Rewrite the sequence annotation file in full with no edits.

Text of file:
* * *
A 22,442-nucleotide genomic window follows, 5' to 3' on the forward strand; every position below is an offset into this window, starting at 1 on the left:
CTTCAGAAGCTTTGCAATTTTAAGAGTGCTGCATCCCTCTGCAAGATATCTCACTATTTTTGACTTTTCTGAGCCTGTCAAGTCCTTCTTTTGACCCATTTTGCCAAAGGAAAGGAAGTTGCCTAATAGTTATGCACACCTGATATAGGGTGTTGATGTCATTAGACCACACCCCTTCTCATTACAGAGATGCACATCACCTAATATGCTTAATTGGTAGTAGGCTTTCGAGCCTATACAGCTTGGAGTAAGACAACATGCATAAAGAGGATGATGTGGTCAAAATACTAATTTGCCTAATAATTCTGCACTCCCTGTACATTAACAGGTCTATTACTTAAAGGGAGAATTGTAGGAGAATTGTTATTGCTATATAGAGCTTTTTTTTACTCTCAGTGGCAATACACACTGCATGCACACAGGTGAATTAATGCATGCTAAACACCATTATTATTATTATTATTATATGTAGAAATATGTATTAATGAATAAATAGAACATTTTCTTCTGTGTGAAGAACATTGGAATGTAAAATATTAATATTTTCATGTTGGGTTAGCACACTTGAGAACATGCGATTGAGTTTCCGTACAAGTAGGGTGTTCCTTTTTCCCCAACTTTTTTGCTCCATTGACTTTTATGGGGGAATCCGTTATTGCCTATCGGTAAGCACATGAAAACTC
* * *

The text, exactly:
A 22,442-nucleotide genomic window follows, 5' to 3' on the forward strand; every position below is an offset into this window, starting at 1 on the left:
CTTCAGAAGCTTTGCAATTTTAAGAGTGCTGCATCCCTCTGCAAGATATCTCACTATTTTTGACTTTTCTGAGCCTGTCAAGTCCTTCTTTTGACCCATTTTGCCAAAGGAAAGGAAGTTGCCTAATAGTTATGCACACCTGATATAGGGTGTTGATGTCATTAGACCACACCCCTTCTCATTACAGAGATGCACATCACCTAATATGCTTAATTGGTAGTAGGCTTTCGAGCCTATACAGCTTGGAGTAAGACAACATGCATAAAGAGGATGATGTGGTCAAAATACTAATTTGCCTAATAATTCTGCACTCCCTGTACATTAACAGGTCTATTACTTAAAGGGAGAATTGTAGGAGAATTGTTATTGCTATATAGAGCTTTTTTTTACTCTCAGTGGCAATACACACTGCATGCACACAGGTGAATTAATGCATGCTAAACACCATTATTATTATTATTATTATATGTAGAAATATGTATTAATGAATAAATAGAACATTTTCTTCTGTGTGAAGAACATTGGAATGTAAAATATTAATATTTTCATGTTGGGTTAGCACACTTGAGAACATGCGATTGAGTTTCCGTACAAGTAGGGTGTTCCTTTTTCCCCAACTTTTTTGCTCCATTGACTTTTATGGGGGAATCCGTTATTGCCTATCGGTAAGCACATGAAAACTC